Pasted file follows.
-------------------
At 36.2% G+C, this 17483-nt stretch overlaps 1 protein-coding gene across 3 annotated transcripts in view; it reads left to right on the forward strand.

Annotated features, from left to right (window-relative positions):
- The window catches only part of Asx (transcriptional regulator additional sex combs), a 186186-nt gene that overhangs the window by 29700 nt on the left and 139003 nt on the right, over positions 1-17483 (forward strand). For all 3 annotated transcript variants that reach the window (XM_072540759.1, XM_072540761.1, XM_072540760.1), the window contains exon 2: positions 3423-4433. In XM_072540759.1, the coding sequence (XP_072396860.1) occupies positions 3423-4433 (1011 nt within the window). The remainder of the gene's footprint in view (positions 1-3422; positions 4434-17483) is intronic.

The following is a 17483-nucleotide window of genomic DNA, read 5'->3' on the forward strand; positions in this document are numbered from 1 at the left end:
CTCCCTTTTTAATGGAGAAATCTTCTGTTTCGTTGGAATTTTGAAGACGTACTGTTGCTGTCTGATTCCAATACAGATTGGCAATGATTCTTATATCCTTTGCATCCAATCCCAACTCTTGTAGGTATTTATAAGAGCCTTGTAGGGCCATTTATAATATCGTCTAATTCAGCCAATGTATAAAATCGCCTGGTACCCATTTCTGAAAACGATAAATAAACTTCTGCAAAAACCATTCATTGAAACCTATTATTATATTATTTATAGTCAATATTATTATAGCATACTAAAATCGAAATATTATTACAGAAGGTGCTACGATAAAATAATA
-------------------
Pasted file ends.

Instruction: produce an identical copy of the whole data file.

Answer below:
At 36.2% G+C, this 17483-nt stretch overlaps 1 protein-coding gene across 3 annotated transcripts in view; it reads left to right on the forward strand.

Annotated features, from left to right (window-relative positions):
- The window catches only part of Asx (transcriptional regulator additional sex combs), a 186186-nt gene that overhangs the window by 29700 nt on the left and 139003 nt on the right, over positions 1-17483 (forward strand). For all 3 annotated transcript variants that reach the window (XM_072540759.1, XM_072540761.1, XM_072540760.1), the window contains exon 2: positions 3423-4433. In XM_072540759.1, the coding sequence (XP_072396860.1) occupies positions 3423-4433 (1011 nt within the window). The remainder of the gene's footprint in view (positions 1-3422; positions 4434-17483) is intronic.

The following is a 17483-nucleotide window of genomic DNA, read 5'->3' on the forward strand; positions in this document are numbered from 1 at the left end:
CTCCCTTTTTAATGGAGAAATCTTCTGTTTCGTTGGAATTTTGAAGACGTACTGTTGCTGTCTGATTCCAATACAGATTGGCAATGATTCTTATATCCTTTGCATCCAATCCCAACTCTTGTAGGTATTTATAAGAGCCTTGTAGGGCCATTTATAATATCGTCTAATTCAGCCAATGTATAAAATCGCCTGGTACCCATTTCTGAAAACGATAAATAAACTTCTGCAAAAACCATTCATTGAAACCTATTATTATATTATTTATAGTCAATATTATTATAGCATACTAAAATCGAAATATTATTACAGAAGGTGCTACGATAAAATAATA